Interior Photography 101

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Some people are surprised to find out that we do all our own photography ourselves (that’s right!). Taking interior photos can be tricky so we’ve put together some easy tips that anyone can use to up their interior photography game!

Clean up

This may seem obvious but take five or ten minutes to tidy your space before shooting. It’s super easy and makes a huge difference! Stash everything that isn’t furniture and decor; toys, dishes, clothing, newspapers, etc. Out of sight, out of frame, out of mind!

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Style your space

Take another ten minutes to pretty up your room and get it photo ready. All your favourite Instagram posts look effortless, but trust us, they’ve been carefully styled to perfection.

Furniture: Try to have your furniture pieces centered in the space (sofas in front of windows, coffee tables in front of sofas, etc.) It’s worth it to play around a bit. Sounds tedious but balance and symmetry make for like-worthy photos.

Decor: Use groupings of vases, plants (faux works but you can’t beat the real thing!), statues, storage boxes, picture frames, throw pillows and blankets to decorate your space. The key here is restraint, often times less is more. Trade secret: odd number groupings appeal more to the eye than even.

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If you can, shoot on a cloudy day.

Clouds are nature’s light diffusers, and diffused light is everything.  Shooting at night will make your house look like a bad Kijiji apartment ad. Natural light only, promise? Sometimes this means waiting out a sunny break, shooting at certain times of the day, closing the curtains or using white sheets to defuse harsh sun beams. Patience is key! Sometimes when natural light only pours in from one side we fill the other with studio lighting but we use all natural in as many shots as possible. This is our magic formula for getting the most equal looking light as possible. 

Here’s an instance where we had to close the curtains to reduce direct sunlight:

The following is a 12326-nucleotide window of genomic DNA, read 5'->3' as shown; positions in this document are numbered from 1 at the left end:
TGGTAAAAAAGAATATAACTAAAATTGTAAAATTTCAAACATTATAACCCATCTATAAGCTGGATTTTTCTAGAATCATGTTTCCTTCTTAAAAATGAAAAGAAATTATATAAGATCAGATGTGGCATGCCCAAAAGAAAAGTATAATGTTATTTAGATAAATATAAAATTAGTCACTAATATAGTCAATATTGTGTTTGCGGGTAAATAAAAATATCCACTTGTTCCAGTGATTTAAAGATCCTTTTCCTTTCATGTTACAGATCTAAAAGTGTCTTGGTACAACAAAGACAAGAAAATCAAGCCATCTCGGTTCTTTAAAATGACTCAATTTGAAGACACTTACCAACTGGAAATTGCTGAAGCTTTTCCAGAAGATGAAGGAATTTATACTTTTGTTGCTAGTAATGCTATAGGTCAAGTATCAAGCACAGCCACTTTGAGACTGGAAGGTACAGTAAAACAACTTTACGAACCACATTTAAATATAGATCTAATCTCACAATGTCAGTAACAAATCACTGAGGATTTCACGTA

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Here’s the result:

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Harsh sun light without diffusion:

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Lights out

This one is so important. Turn off ALL interior lights. Yes, ALL OF THEM. When it seems like the room is too dark to shoot, you’re ready. A camera lens can do things our eyes can’t, like a long exposure, so trust your camera and trust us – lamps off.

 

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Shoot with a tripod (or make due)

Your favourite designers’ photos are crisp, bright, and high quality, right? Shooting with a tripod helps make sure the camera is perfectly still and prevents blurring. To further prevent blurring, use a remote trigger or a two second delay and take your hands off the camera. No tripod? No problem. Use a stack of books on top of a chair. Get creative to get the shot.

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More life

We’ve made it a point to always shoot rooms with some form of something alive in the shot. Flowers, greenery, branches, and succulents are all great ways to add a fresh, inviting feel and natural texture to your space.

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Be a straight shooter

Whenever possible, we shoot our spaces ‘straight on’ – I.e. the camera is level with both the floor and the wall (or open space) being shot.  This makes for crisp, clear lines and allows the furniture and styling to do most of the talking. You may have to shoot smaller spaces (like powder rooms or entry ways) from the hallway.

 

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Your room doesn’t mind being digitally enhanced

Your camera can only do so much to capture the masterpiece that is your freshly styled space, so editing is important.

Our top tips:

-Take as many shots as you can and then narrow it down to the best few.

-Invest in desktop photo editing software like Photoshop and Lightroom.

-If you’re strictly using a phone, we recommend apps: VSCO, Snapseed and Afterlight. The latter costs a couple bucks, but is so worth it!

-Cheat sheet: 1) straighten and crop 2) brighten shadows 3) tone down highlights 4) sharpen 5) increase exposure 6) increase contrast.

-A well edited photo shouldn’t look edited. Avoid heavy filters and scale back if the photo starts to look edited. The finished product should look natural, crisp and bright.

Gear:

Many of you asked what we use to shoot. Our main camera is a Canon EOS T6i and we mainly use a Sigma EX 10-20mm lens.

By no means do we consider ourselves pros and there are many other techniques out there that work just as well. Find the style that works best for you and your application. Like any skill, interior photography takes practice. Play with your space, experiment, and enjoy the process. Find your signature look. Your spaces, and pictures of them, should be a representation of you!

If you use our tips, we’d love to see your work! Use the hashtag #LDphotosquad on Instagram to show us any original interiors content and we’ll send you a 15% discount code for LD Shoppe!

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Photography by Sacha Leclair and Dominique Rioux

One thought on “Interior Photography 101

  1. Thank you for the tips! Love your work and definitely looking forward applying the tips and capturing some glorious pictures!

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